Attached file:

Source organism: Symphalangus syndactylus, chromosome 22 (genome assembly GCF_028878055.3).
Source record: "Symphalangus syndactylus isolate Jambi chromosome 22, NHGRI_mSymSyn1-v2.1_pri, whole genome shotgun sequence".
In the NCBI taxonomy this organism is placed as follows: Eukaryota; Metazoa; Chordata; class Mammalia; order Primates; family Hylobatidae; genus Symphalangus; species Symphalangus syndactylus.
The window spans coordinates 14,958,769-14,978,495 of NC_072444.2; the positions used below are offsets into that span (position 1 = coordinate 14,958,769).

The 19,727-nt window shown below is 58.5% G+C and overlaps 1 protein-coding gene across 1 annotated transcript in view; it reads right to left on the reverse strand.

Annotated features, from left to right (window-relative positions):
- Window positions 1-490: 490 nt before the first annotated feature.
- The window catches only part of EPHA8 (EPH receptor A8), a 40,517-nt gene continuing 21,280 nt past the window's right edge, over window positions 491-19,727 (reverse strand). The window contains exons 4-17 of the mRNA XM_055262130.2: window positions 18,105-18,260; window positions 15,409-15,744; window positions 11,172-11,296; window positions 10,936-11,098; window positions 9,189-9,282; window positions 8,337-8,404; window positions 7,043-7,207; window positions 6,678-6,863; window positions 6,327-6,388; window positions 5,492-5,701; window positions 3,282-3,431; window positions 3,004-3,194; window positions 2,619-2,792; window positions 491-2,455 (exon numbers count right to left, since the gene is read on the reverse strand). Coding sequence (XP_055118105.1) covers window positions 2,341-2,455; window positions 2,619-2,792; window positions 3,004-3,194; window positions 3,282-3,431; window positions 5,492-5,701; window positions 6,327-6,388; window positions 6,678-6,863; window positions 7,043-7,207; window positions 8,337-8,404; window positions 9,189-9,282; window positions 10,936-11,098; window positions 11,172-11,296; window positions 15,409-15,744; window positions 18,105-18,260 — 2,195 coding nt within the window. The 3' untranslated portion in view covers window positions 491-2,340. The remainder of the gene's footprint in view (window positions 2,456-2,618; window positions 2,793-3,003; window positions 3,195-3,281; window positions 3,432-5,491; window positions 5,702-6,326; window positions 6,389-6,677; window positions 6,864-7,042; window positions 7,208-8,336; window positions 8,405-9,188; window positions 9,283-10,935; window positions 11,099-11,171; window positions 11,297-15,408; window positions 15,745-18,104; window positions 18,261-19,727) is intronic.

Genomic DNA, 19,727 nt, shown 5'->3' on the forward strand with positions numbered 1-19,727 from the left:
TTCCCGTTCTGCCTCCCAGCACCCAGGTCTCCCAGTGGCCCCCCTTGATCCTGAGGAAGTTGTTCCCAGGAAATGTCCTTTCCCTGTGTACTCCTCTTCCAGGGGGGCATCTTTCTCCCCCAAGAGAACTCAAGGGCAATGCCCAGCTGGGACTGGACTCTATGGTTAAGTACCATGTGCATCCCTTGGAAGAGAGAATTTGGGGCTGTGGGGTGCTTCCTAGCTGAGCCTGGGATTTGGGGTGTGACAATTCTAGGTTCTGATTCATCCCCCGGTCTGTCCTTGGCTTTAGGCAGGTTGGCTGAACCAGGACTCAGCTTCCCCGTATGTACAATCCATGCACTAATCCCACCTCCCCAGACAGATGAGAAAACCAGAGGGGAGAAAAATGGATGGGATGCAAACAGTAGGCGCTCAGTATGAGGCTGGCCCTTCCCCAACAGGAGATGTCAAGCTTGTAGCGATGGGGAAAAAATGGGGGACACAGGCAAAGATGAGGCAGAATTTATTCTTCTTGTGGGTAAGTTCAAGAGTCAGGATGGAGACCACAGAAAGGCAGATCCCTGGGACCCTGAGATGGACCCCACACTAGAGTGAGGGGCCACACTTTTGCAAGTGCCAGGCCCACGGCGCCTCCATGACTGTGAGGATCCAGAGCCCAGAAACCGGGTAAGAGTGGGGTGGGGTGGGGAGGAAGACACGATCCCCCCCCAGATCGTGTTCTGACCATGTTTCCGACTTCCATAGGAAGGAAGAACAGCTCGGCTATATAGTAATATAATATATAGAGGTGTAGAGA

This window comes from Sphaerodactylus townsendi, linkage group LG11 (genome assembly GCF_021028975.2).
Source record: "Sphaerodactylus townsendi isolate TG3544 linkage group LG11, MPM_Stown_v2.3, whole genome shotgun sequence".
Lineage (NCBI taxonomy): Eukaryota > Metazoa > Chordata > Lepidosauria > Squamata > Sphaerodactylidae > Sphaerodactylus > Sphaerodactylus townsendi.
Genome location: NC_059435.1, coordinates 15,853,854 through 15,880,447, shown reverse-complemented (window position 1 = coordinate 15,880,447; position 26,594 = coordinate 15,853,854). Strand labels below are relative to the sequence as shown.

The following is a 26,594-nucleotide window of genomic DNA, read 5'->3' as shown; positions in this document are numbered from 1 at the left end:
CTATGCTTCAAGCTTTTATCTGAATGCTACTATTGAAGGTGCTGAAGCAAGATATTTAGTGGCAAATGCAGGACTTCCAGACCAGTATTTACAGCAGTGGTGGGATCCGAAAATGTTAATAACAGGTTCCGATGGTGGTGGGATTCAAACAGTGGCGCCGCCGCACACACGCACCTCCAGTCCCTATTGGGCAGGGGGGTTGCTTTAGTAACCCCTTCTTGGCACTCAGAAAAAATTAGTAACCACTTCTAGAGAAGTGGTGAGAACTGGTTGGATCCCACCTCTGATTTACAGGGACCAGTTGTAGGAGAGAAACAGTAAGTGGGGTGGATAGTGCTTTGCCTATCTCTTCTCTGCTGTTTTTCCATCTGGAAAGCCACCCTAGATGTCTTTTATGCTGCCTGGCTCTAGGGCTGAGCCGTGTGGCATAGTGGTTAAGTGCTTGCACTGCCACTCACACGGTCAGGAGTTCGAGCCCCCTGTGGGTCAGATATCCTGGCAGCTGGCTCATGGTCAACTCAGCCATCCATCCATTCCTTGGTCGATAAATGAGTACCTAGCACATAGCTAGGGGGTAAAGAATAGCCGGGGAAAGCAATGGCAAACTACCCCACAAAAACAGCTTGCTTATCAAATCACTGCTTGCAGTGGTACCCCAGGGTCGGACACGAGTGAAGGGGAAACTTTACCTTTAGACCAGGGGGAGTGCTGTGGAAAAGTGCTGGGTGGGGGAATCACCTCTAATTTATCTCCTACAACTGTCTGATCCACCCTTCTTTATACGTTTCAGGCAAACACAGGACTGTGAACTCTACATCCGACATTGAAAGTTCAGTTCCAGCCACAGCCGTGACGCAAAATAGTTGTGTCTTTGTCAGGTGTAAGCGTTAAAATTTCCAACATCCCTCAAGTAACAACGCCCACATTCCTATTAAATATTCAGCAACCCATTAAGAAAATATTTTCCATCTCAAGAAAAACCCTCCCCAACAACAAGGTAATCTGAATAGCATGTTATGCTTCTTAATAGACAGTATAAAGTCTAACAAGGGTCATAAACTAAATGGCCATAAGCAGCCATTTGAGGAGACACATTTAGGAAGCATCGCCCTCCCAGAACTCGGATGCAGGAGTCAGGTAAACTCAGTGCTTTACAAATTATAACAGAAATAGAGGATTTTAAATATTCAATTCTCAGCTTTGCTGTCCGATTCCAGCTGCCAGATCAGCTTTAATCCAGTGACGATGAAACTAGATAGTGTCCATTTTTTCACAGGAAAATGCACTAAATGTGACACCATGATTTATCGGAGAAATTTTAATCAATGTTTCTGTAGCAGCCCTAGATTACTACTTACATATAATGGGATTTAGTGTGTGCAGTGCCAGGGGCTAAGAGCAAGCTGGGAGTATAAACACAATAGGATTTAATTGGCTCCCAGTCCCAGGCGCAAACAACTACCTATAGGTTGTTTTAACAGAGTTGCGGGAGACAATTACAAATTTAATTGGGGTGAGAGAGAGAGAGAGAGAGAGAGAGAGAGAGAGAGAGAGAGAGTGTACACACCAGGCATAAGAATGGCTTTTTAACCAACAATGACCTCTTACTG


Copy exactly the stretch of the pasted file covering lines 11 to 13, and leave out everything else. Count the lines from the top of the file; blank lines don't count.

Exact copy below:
This window comes from Sphaerodactylus townsendi, linkage group LG11 (genome assembly GCF_021028975.2).
Source record: "Sphaerodactylus townsendi isolate TG3544 linkage group LG11, MPM_Stown_v2.3, whole genome shotgun sequence".
Lineage (NCBI taxonomy): Eukaryota > Metazoa > Chordata > Lepidosauria > Squamata > Sphaerodactylidae > Sphaerodactylus > Sphaerodactylus townsendi.